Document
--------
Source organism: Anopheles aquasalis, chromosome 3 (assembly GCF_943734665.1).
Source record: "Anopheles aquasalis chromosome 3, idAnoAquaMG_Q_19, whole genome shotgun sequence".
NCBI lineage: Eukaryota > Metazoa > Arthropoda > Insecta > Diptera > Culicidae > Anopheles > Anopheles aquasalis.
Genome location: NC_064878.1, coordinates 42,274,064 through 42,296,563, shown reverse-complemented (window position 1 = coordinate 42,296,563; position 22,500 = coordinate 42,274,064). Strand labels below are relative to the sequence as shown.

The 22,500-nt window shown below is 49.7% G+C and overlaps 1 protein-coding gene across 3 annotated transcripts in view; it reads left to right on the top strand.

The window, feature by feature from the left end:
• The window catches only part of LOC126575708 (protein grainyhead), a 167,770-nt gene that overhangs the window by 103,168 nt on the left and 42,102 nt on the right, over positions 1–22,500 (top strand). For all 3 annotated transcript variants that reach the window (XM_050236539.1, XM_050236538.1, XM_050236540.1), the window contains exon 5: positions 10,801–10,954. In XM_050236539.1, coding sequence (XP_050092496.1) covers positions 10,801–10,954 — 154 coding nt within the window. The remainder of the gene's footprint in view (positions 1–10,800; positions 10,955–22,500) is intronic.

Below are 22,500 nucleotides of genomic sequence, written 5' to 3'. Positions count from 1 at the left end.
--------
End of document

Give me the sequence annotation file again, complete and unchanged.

Source organism: Anopheles aquasalis, chromosome 3 (assembly GCF_943734665.1).
Source record: "Anopheles aquasalis chromosome 3, idAnoAquaMG_Q_19, whole genome shotgun sequence".
NCBI lineage: Eukaryota > Metazoa > Arthropoda > Insecta > Diptera > Culicidae > Anopheles > Anopheles aquasalis.
Genome location: NC_064878.1, coordinates 42,274,064 through 42,296,563, shown reverse-complemented (window position 1 = coordinate 42,296,563; position 22,500 = coordinate 42,274,064). Strand labels below are relative to the sequence as shown.

The 22,500-nt window shown below is 49.7% G+C and overlaps 1 protein-coding gene across 3 annotated transcripts in view; it reads left to right on the top strand.

The window, feature by feature from the left end:
• The window catches only part of LOC126575708 (protein grainyhead), a 167,770-nt gene that overhangs the window by 103,168 nt on the left and 42,102 nt on the right, over positions 1–22,500 (top strand). For all 3 annotated transcript variants that reach the window (XM_050236539.1, XM_050236538.1, XM_050236540.1), the window contains exon 5: positions 10,801–10,954. In XM_050236539.1, coding sequence (XP_050092496.1) covers positions 10,801–10,954 — 154 coding nt within the window. The remainder of the gene's footprint in view (positions 1–10,800; positions 10,955–22,500) is intronic.

Below are 22,500 nucleotides of genomic sequence, written 5' to 3'. Positions count from 1 at the left end.